I would actually say that the modus operandi of the PFI is very close to Hizb-ut-Tahrir, an international pan-Islamist organisation which is not a militant organisation in the strict sense of definition, but certainly a radical Islamic one.
The modus operandi creates an environment that is conducive to violent Islamic militancy and terrorism.
Students from elite universities are members of that. You will be surprised to know that Hizb-ut-Tahrir has substantial presence in the educational institutions in Indonesia and Bangladesh.
This is where I see some kind of similarity between PFI and Hizb-ut-Tahrir.
The difference is, the PFI carries out certain militant activities.
Talking about the SIMI connection of the PFI: After the banning of SIMI and (Abdul Nasser) Madani's group, the National Democratic Front in Kerala, it created an opportune situation for another organisation.
The Jamaat-Islamic Hind after creating SIMI, had disbanded its student wing called Student Islamist Organisation (SIO).
With SIMI banned and SIO not working on expected lines, there was a vacuum for another radical Islamic organisation to emerge. But they have to create one very cleverly.
If you read some of the documents of PFI, you will see that they don't mention Islam anywhere. They have Women Front of India, Campus Front of India, Karnataka Front of Dignity, etc etc.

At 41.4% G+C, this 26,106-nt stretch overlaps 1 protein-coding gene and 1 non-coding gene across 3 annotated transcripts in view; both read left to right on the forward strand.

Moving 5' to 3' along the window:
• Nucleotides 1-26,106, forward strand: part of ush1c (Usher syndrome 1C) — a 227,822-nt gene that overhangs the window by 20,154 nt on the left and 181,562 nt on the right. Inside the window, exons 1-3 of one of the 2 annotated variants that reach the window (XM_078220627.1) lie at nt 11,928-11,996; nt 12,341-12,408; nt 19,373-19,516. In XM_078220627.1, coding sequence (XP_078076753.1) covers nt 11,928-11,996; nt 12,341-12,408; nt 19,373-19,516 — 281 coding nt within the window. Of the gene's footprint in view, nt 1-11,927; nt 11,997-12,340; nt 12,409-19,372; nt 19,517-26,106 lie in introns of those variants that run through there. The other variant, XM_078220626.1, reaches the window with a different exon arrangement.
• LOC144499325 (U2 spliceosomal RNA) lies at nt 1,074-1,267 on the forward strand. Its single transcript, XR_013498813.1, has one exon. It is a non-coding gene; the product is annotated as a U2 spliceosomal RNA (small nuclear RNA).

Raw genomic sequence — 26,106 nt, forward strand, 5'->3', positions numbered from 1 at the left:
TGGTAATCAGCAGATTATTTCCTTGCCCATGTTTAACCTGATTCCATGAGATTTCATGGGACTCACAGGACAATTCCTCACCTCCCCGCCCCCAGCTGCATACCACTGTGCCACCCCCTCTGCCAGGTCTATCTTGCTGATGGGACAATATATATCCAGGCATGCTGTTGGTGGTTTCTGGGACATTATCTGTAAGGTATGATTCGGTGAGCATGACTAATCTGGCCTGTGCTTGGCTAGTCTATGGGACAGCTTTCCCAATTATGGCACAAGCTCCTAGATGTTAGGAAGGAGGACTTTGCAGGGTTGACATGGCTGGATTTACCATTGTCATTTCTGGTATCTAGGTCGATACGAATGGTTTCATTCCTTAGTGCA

They also started a political party called the Welfare Party of India which was confined mainly to UP, and even won some local elections. Then they started the Social Democratic Party of India.
And, you will not find Muslim or Islamic names attached to these organisations anywhere.
The motive is to get people who are anti-government, if not anti-State, to legitimise or send out a message that it is not merely an Islamic organisation.
In fact, the PFI has been successful in fooling or creating a kind of smoke screen that it is not an Islamic organisation but an organisation that works for the marginalised.
Do you see any connection between the rise of the PFI and the rise of Hindu right-wing politics in India?
If you look at the rise of Islamic right-wing politics in India, it started a few decades before the rise of political Hindu consciousness.
When there is a BJP government at the Centre and in many of the states, the radical elements find a scope to manufacture a narrative that Hindu rule has finally come in secular India.
This is the way they create fear in the minds of the Muslims. The leaders of PFI say that the Indian Constitution is under threat, democracy is under threat, etc.
This manufactured narrative attempts to project Muslims as a vulnerable community.
It is said that Muslims now feel vulnerable and subjugated...
We have to differentiate between Muslims as a community, and Islamists as a radical force.